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Release: Aug. 24, 2001

Organist Disselhorst to open faculty recital series

Organist Delbert Disselhorst will open the 2001-2002 season of faculty recitals at the University of Iowa School of Music with a performance at 8 p.m. Friday, Sept. 7 in Clapp Recital Hall on the UI campus. His performance will be free and open to the public.

Disselhorst, appearing at the top of the fall faculty recital schedule, will open and close his program with a composer who, for many organists, stands at the top of the list of European composers: J.S. Bach. Disselhorst will play Bach’s Fantasy and Fugue in G minor, S.542, to open the program, and the Prelude and Fugue in E minor, S.548, to close the program.

Between these bookends, he will play a set of organ chorales by Helmut Walcha, who was Disselhorst’s teacher in Germany, as well as the Theme and Variations in A-flat major by Johann Friedrich Ludwig Thiele and the Suite for Organ of American composer Leo Sowerby.

"The two Bach works reflect diverse influences from two different periods in Bach’s life," Disselhorst said. "The Fantasy in g minor is modeled on the ‘fantastic style’ of Bach’s older north German contemporaries, in which brilliant improvisatory writing contrasts with imitative sections. The fugue, which may not originally have been paired with the fantasy, may have originated as an improvisation for a Hamburg organ position Bach sought in 1720.

"The Prelude and Fugue in e minor was written later, during Bach’s Leipzig years. It is sometimes referred to as the ‘Wedge,’ due to the expanding chromatic nature of the fugue subject. It is the longest of all the organ preludes and fugues. The Prelude has three distinct themes, and the fugue is a ‘da capo’ fugue with the initial section repeated exactly at the end.

The middle portion is less a fugue than a brilliant improvisation with the fugue subject appearing here and there simply as a theme."

Helmut Walcha was a distinguished teacher, concert and recording artist, composer, and dedicated church musician in Frankfurt am Main, Germany, where he was active from 1929 until his death in 1991. As a young organ student, Disselhorst received a Fulbright grant to study with Walcha in Frankfurt.

Walcha composed 81 settings of well-known chorales. Intended as introductions to the singing of the chorales by the congregation, these pieces also are representative of the art of chorale improvisation for which Walcha was extremely well known.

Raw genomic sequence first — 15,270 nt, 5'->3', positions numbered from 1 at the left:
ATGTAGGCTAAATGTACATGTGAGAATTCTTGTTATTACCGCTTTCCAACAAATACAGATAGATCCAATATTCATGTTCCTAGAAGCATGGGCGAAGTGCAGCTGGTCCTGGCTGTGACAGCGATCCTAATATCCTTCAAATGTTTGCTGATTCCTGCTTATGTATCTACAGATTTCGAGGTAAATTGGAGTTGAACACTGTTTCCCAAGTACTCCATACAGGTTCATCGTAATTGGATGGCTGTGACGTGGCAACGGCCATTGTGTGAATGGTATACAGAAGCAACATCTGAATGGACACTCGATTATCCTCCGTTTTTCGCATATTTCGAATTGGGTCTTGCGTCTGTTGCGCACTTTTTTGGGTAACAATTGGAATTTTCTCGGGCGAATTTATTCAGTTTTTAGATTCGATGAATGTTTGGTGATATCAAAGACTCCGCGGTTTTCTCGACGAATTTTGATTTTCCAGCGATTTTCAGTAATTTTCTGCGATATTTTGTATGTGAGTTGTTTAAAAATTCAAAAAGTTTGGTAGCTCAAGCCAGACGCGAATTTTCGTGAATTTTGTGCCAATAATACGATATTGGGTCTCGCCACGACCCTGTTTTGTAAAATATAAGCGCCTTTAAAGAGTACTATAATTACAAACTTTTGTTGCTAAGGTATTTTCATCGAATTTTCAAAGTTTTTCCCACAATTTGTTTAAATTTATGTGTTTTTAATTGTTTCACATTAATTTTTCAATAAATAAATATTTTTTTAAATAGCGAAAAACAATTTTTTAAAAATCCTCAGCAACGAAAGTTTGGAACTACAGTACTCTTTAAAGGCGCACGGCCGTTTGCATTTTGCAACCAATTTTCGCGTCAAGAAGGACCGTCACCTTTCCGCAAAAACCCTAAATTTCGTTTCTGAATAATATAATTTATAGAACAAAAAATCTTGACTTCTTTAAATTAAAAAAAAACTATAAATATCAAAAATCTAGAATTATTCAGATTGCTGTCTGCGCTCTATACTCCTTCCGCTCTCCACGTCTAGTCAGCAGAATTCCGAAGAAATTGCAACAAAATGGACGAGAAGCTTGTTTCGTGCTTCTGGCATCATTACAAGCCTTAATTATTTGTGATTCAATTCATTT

Thiele was organist at a church in Berlin from 1839 until his death in 1848 and the age of only 32. Although his 10 concert works for organ were performed by leading German and American organists at the end of the 19th century and in the early years of the 20th century, they gradually disappeared from the repertoire. After years of neglect they are being rediscovered today, and a major conference is being planned with lectures and performance of the complete works at Yale University in 2003.

"Thiele’s works represent a level of virtuosity far above anything else written in his time," Disselhorst said. "The organ works of Bach’s sons and pupils, of Mendelssohn, Schumann and others are far better known, but much less challenging in many technical aspects. In some respects the virtuosity you find in Thiele’s works, especially of the pedal, is not seen in German organ literature until the works of Liszt some years later."

In 1921 Sowerby became the first American composer to be awarded the coveted "Prix de Rome," which earned its winner the opportunity to study in Rome for three years. He was also later awarded a Pulitzer Prize. Today, Sowerby is best known for his organ works and compositions for the church. He wrote, however, for all performance media including a violin concerto, two piano concertos, five symphonies, chamber music, songs and many other works.

At about the time the suite was written the composer was writing more for other performers than for himself. When teased by a student for having written something he possibly could not play himself, Sowerby replied, "This is not true. I don’t know if I can, and I don’t intend to find out."

Disselhorst has been a member of the UI School of Music faculty since 1970. He holds both bachelors and masters degrees in music from the University of Illinois, where he graduated as a Bronze Tablet Scholar. As a recipient of a Fulbright grant in organ, he also studied at the Staatliche Hochschule fuer Musik in Frankfurt, Germany. He earned the Doctor of Musical Arts degree from the University of Michigan.

As a concert artist, Disselhorst has performed in the United States, Canada and Europe. He has appeared as a recitalist for several regional conventions and for the National Convention of the American Guild of Organists in Houston, Texas, in 1989. He has recorded the Organ Books of Ned Rorem and "Prophesies" by Daniel Pinkham on the Arkay Label.

The School of Music is part of the Division of Performing Arts in the UI College of Liberal Arts and Sciences.

For information on UI arts events, visit http://www.uiowa.edu/artsiowa on the World Wide Web. You may visit the UI School of Music web site at http://www.uiowa.edu/~music/. To receive UI arts news by e-mail, contact <deborah-thumma@uiowa.edu>.